Xavi Hernandez has been spoken about as a future Barcelona head coach for so long that Ronald Koeman might well have found the former midfielder’s name plate sitting on his desk before he was even walked out of the Camp Nou this week. Indeed, the spectre of Xavi has loomed over the Catalan club for a long time.
It’s not just that Xavi has been spoken about as a future Barca manager, but the club’s next great manager. The 41-year-old is widely seen as the man to return the Catalans to the values of Johan Cruyff and Pep Guardiola, having been the embodiment of the latter’s soccer philosophy during his career as a player.
Now reportedly on the brink of a long-awaited return to the Camp Nou following the dismissal of Koeman, the pressure on Xavi to take Barcelona back to the top of the Spanish and European game will be immense. After all, this is the job he has been groomed for. The job that was always his destiny.
And yet it shouldn’t be missed that Barca’s appointment of Xavi represents an almighty gamble, particularly at this specific moment. It might even be the biggest gamble taken by the club in their recent history, which is saying something given the decisions taken at the Camp Nou over the last few years.
The rational argument dictates that Barcelona need an experienced figure to guide them through this turbulent period. They need someone who has handled the pressure of the sport’s elite level, someone who can protect the young players in the Camp Nou dressing room and maximise the talent at the club.
Someone like Erik Ten Hag would have ticked a lot of boxes for Barca. His Ajax team play a brand of possession-based, high-pressing soccer that would have made him a good fit for the Catalans. What’s more, Ten Hag has brought through a number of young players during his time as Ajax boss, such is the expectation at the Dutch club.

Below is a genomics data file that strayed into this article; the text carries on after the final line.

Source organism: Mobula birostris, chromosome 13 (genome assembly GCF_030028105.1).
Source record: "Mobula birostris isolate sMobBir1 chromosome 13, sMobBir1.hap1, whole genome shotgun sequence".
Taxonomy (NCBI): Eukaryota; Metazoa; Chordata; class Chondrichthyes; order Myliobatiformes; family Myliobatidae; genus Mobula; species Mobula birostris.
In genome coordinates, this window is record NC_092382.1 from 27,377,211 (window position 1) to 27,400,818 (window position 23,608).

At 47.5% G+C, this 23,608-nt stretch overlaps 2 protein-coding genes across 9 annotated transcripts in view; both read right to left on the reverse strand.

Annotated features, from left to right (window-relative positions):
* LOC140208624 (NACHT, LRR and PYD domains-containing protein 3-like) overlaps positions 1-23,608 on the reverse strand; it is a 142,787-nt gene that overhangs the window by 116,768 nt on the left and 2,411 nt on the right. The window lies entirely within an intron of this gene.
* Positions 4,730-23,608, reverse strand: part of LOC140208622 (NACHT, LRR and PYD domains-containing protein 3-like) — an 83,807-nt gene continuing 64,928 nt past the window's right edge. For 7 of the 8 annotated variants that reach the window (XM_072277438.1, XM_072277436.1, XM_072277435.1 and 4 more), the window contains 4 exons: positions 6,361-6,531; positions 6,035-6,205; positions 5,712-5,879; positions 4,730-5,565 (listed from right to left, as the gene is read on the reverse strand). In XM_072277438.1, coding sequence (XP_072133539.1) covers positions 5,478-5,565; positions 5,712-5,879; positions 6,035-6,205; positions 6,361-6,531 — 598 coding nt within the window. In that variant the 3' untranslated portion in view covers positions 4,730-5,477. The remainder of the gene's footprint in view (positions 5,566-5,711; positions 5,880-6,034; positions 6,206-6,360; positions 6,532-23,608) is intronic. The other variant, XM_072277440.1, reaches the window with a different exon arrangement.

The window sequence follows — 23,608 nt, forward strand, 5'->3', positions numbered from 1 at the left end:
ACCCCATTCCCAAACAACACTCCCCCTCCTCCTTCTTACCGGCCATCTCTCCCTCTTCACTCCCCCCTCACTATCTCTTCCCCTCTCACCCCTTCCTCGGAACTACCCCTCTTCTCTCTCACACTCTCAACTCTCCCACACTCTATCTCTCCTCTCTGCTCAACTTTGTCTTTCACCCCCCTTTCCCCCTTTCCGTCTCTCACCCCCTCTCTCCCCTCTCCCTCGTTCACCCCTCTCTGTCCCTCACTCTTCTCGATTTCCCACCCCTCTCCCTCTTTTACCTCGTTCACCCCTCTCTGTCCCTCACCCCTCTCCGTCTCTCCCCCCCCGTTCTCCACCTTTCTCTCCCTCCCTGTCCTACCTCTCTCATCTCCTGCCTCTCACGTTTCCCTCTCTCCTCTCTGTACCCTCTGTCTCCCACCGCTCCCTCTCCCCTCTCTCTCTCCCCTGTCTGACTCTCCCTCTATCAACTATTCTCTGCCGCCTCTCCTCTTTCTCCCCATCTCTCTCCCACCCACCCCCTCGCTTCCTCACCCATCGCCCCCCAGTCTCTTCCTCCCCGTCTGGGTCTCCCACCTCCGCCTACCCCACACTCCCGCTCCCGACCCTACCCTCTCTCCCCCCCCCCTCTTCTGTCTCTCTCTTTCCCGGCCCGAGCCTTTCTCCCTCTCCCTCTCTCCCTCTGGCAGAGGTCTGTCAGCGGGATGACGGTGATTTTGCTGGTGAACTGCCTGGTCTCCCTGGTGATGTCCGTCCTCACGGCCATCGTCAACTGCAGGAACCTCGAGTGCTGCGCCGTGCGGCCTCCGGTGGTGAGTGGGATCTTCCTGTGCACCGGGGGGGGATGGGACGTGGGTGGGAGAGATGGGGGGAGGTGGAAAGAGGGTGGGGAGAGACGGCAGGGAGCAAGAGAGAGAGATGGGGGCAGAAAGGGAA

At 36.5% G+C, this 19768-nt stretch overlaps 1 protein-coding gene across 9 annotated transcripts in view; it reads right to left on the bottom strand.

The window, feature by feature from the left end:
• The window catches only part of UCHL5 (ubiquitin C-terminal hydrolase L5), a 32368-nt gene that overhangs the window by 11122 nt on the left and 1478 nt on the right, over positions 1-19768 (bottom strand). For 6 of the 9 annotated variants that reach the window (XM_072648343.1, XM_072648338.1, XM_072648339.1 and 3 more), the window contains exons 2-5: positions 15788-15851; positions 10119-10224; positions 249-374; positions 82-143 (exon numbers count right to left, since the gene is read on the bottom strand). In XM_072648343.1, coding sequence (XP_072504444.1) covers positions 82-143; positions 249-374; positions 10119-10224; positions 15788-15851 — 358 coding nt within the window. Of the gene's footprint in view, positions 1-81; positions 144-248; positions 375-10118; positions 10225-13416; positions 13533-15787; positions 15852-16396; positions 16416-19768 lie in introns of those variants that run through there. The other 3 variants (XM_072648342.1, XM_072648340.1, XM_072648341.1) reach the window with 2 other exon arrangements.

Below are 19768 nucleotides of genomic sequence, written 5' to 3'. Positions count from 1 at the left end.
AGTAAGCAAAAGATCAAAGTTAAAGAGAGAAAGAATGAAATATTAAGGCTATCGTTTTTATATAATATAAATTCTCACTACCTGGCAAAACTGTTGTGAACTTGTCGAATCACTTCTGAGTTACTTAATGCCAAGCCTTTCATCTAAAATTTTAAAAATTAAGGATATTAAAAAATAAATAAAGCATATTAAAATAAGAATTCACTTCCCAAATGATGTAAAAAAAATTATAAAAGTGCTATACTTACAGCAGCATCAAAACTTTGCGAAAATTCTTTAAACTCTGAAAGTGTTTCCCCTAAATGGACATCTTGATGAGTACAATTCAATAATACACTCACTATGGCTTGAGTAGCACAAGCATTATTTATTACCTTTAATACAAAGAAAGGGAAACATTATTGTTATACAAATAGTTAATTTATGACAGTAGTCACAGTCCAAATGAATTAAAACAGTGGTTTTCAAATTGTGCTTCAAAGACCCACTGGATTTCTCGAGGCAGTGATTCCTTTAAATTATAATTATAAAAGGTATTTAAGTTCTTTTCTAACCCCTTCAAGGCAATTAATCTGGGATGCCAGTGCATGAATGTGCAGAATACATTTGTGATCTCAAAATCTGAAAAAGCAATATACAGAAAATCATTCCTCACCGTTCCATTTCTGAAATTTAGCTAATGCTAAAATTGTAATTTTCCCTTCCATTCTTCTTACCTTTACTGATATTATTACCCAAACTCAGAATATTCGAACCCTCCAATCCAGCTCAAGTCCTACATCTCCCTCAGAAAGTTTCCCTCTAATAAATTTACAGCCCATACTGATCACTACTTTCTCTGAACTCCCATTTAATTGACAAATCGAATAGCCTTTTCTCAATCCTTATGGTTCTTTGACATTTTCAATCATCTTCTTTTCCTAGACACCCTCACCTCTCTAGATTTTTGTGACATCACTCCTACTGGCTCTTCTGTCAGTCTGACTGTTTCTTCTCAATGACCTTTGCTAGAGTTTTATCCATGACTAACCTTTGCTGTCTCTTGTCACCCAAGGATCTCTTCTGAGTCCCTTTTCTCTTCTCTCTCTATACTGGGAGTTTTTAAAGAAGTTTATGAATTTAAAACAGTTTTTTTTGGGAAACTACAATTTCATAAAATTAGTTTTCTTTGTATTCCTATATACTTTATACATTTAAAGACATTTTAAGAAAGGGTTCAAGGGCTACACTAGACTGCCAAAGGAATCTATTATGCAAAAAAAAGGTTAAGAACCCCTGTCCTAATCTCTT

Ten Hag is steeped in many of the same values and principles that Cruyff and Guardiola were at Barcelona and would have arrived at the Camp Nou as someone who has shown himself as qualified for the job. Xavi has achieved some success at Al-Sadd in Qatar, but isn’t proven at Champions League level like Ten Hag is.
Of course, it might well be the case that Xavi is the right man for the job. He will certainly command respect in the Camp Nou dressing room. His experiences in the game will be valuable to the likes of Gavi and Pedri, who are still finding their way. Xavi might also have absorbed the teachings of Guardiola. He may be the tactician Barcelona need; his Al-Sadd team are renowned for their attractive and possession-based style of play.
However, it’s unfair to expect him to be all of these things. Barca will need to afford Xavi patience to learn on the job. His experiences in management in Qatari soccer will have barely prepared him for what he will face upon his return to the Camp Nou. This is a job that can grind down even the most accomplished of coaches without the additional pressure of the club’s financial situation.
Interestingly, the relationship between Xavi and Barcelona president Joan Laporta isn’t believed to be all that strong. Laporta had no reservations about hiring Guardiola as a rookie coach at senior level back in 2008, but there are reports that he isn’t so sure about Xavi’s credentials.
Laporta might still be suspicious of Xavi after the former midfielder partnered with another presidential candidate, Victor Font, but he will have no choice but to back his new manager. The extent of that backing might be limited due to Barcelona’s financial condition, making transfers difficult, but the club can’t allow further division at boardroom level to fester. Xavi and Laporta have to be on the same page.
Romance has been the driving force behind the clamour for Xavi to be hired as Barcelona head coach, but now that the 41-year-old seemingly has the job he must offer some actual evidence to vindicate his appointment. Ordinarily, a club would demand evidence before hiring a new head coach, but this isn’t an ordinary appointment. And Barcelona need Xavi to be more than just an ordinary manager.